“It would poison what we are trying to achieve in separating moderate Sunni opinion from the poisonous ideology of IS if we were to align ourselves with President Assad.”
Mr Hammond repeated that Britain would not be “putting combat boots on the ground”, insisting: ” This is not a fight that can be won by Western military force on the ground… t his needs to be a fight that is dealt with by Iraqis on the ground.”
He suggested the UK could supply weapons and training to Kurds and Iraqi forces once there is a “credible Iraqi government that represented all the people of Iraq”.
Although Mr Hammond stressed that the Government’s policy was to provide only non-lethal support to Syrian opposition, he refused to rule out a shift.
“We review our position with regard to the Syrian moderate opposition periodically,” he said. “The last time we did so we concluded that it was not appropriate at that time to consider moving from our position of providing non-lethal aid to move to one of providing lethal aid.
“We will go on reviewing that periodically. But at the moment our judgement is that we should not provide lethal aid.”
On the hunt for the extremist known as “John” who carried out the on-screen beheading of American journalist James Foley, Mr Hammond said: “Our intelligence agencies and police are studying the material that we have received.
“You wouldn’t expect me to give a running commentary on that process, but we are devoting significant amounts of resource to identifying the individual.”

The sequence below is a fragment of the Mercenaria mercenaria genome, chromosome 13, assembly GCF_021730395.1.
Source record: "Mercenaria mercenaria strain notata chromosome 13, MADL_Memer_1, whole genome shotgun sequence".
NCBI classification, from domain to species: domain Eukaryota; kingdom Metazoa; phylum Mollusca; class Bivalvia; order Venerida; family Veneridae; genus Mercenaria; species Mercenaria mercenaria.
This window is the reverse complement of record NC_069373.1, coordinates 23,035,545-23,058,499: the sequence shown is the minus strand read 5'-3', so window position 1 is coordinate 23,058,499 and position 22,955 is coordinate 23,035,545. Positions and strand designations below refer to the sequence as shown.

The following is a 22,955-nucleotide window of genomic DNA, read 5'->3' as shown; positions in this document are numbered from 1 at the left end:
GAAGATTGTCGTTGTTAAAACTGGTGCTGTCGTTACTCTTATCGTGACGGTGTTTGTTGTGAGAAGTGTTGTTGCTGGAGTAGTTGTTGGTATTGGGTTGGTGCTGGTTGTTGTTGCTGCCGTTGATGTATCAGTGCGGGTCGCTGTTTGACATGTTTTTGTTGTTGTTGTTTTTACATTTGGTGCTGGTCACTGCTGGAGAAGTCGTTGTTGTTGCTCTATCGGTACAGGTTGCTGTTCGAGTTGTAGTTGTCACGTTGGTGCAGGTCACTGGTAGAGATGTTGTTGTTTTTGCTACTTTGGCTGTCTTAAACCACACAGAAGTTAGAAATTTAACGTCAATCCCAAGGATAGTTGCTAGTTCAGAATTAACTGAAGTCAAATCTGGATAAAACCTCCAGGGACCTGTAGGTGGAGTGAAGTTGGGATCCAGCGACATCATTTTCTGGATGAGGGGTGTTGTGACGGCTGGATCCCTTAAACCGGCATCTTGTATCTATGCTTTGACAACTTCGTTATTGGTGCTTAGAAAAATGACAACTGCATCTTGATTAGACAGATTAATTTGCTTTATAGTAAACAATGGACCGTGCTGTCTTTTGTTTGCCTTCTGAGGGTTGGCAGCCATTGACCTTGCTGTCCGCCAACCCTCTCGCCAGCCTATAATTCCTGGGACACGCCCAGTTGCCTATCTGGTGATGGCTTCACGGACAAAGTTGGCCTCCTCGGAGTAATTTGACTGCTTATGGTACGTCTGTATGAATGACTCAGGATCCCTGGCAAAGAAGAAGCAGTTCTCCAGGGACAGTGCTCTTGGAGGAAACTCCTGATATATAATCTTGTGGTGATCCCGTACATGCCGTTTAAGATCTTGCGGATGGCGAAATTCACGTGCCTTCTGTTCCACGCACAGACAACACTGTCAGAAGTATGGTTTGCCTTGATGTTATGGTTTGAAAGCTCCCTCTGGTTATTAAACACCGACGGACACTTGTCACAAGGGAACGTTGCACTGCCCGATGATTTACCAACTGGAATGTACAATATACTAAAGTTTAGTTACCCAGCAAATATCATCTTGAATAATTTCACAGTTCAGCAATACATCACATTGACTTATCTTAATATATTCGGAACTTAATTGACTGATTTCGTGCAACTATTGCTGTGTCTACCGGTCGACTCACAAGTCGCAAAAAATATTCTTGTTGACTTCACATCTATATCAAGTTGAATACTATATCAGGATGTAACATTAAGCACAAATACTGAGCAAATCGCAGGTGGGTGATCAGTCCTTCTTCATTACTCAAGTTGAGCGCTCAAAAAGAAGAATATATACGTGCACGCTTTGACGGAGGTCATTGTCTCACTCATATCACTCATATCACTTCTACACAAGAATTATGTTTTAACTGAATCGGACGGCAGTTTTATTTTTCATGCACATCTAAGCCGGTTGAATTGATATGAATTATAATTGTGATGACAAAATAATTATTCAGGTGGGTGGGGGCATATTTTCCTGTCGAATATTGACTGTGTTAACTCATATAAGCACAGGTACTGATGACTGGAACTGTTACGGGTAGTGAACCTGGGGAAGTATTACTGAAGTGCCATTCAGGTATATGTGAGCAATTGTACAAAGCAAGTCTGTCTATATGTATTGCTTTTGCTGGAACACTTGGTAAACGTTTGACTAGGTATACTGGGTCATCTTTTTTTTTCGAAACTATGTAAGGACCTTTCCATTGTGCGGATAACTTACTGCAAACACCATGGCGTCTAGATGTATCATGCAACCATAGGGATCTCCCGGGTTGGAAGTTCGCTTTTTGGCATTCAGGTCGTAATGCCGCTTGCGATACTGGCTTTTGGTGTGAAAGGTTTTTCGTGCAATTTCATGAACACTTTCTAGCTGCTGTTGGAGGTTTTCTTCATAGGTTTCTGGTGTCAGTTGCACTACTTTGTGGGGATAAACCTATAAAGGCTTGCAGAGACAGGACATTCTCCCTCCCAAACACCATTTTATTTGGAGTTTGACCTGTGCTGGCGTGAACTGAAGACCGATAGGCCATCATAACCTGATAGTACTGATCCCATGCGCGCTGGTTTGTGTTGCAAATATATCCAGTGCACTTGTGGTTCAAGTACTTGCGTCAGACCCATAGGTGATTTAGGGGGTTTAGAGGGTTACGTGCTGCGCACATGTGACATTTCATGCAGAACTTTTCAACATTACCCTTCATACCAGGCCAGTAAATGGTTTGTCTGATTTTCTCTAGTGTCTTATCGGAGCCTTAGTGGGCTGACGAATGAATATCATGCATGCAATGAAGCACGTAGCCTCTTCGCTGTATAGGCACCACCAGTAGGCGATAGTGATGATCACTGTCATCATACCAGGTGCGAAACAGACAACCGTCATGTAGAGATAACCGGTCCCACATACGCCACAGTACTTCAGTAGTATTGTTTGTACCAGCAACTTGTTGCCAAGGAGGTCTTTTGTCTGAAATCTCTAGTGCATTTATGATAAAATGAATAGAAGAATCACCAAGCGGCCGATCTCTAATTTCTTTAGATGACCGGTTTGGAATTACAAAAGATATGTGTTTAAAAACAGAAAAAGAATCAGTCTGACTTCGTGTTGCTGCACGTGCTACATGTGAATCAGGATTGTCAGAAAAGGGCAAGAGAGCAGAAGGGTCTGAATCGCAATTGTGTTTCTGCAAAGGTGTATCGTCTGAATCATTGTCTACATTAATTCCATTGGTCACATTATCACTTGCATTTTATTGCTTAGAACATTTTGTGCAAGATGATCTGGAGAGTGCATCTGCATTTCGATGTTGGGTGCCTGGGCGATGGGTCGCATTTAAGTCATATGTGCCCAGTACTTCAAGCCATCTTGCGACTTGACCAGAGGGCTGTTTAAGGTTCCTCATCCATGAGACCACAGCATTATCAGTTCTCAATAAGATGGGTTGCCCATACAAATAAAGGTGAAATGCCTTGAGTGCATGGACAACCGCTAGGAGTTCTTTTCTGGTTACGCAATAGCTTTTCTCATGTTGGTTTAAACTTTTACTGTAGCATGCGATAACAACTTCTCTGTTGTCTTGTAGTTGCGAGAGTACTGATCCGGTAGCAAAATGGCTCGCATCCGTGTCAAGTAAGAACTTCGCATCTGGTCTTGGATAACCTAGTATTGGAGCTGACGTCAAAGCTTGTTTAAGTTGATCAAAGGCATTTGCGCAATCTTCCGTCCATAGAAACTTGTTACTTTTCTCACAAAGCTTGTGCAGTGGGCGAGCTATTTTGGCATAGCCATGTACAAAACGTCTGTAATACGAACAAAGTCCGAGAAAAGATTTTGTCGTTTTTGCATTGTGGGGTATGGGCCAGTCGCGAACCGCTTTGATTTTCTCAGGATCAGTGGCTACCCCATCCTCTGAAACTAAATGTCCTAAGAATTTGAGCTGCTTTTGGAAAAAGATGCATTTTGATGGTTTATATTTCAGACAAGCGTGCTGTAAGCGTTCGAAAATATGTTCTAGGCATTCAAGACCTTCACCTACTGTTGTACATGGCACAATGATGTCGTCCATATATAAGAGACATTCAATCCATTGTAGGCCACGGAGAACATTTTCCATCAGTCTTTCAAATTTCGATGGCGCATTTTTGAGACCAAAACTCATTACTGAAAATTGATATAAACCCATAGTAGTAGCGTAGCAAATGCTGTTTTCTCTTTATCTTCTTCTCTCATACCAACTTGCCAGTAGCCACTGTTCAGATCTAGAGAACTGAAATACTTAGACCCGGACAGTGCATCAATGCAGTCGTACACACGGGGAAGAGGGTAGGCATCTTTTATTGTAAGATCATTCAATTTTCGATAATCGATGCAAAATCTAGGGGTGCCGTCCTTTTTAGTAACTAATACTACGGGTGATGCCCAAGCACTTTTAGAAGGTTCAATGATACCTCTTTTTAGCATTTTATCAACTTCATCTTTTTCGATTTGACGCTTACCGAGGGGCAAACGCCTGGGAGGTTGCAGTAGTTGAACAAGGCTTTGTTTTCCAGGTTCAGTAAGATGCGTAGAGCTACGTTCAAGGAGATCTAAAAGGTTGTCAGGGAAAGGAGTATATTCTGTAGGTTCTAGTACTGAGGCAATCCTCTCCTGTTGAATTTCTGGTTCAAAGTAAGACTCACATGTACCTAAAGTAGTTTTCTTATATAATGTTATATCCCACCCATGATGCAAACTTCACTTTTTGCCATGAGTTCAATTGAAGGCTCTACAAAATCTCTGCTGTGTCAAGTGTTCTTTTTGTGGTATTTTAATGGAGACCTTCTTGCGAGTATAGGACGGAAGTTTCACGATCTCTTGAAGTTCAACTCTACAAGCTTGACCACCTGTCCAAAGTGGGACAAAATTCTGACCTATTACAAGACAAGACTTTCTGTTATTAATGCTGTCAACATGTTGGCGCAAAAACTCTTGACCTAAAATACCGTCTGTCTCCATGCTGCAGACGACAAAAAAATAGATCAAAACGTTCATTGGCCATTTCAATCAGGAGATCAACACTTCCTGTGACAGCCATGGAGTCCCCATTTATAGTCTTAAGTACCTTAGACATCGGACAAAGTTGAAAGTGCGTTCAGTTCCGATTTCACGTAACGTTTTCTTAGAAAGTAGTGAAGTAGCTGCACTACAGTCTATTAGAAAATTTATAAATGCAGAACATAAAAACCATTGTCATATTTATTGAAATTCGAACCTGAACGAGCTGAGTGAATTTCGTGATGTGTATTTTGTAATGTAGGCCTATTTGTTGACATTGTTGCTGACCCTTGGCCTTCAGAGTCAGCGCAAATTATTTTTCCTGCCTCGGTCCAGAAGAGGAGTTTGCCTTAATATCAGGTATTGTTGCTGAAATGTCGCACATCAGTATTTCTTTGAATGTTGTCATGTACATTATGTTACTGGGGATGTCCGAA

Mr Hammond insisted that robust policing and effective intelligence meant the Government was “well positioned” to manage the problem of UK extremists who travelled to Syria and Iraq.
“We have a significant number of powers available to us to deal with people in the UK planning to travel abroad to take part in terrorist-related activities,” he said.
“We can withdraw passports; in some cases people with dual nationality can have their British nationality withdrawn. We have the ability to monitor them while they are outside the UK and they can be arrested on their return to the UK and prosecuted for acts they carried out outside the UK.”
Former Foreign Office minister Kim Howells, who also chaired the Intelligence and Security Committee, said the UK was paying a “bitter price” for failed multiculturalism policies.
Describing a “narrative” that all Muslims were the victim of a plot to suppress them, the Labour politician told the World at One: “I’m afraid that the imams, the religious leaders within those communities, have never done enough to counter it, let alone governments.
“Governments have been afraid to touch it, they have allowed those communities to become isolated, to look inward, instead of trying to integrate with the rest of society and they have said ‘well, that’s all right, that’s multiculturalism’.
“Well I’m afraid that we’re paying a very, very bitter price for that now.”
But Labour MP Yasmin Qureshi told the programme that Mr Howells’ comments were “simplistic and completely unrealistic”.
She added: “A lot of these young people, if they are being radicalised, it’s being done through the internet and it’s being done through social media.”
Ms Qureshi said many young Muslims highlighted “inconsistencies and hypocrisies” over the West’s response to the crisis in Gaza and the situation with IS in Iraq.
“Just as everybody now seems to be saying the narrative that sometimes these people may be, wrongly, motivated by what they see out there world events-wise is wrong, we also need to look at our international policy to actually counteract some of their thinking,” she added.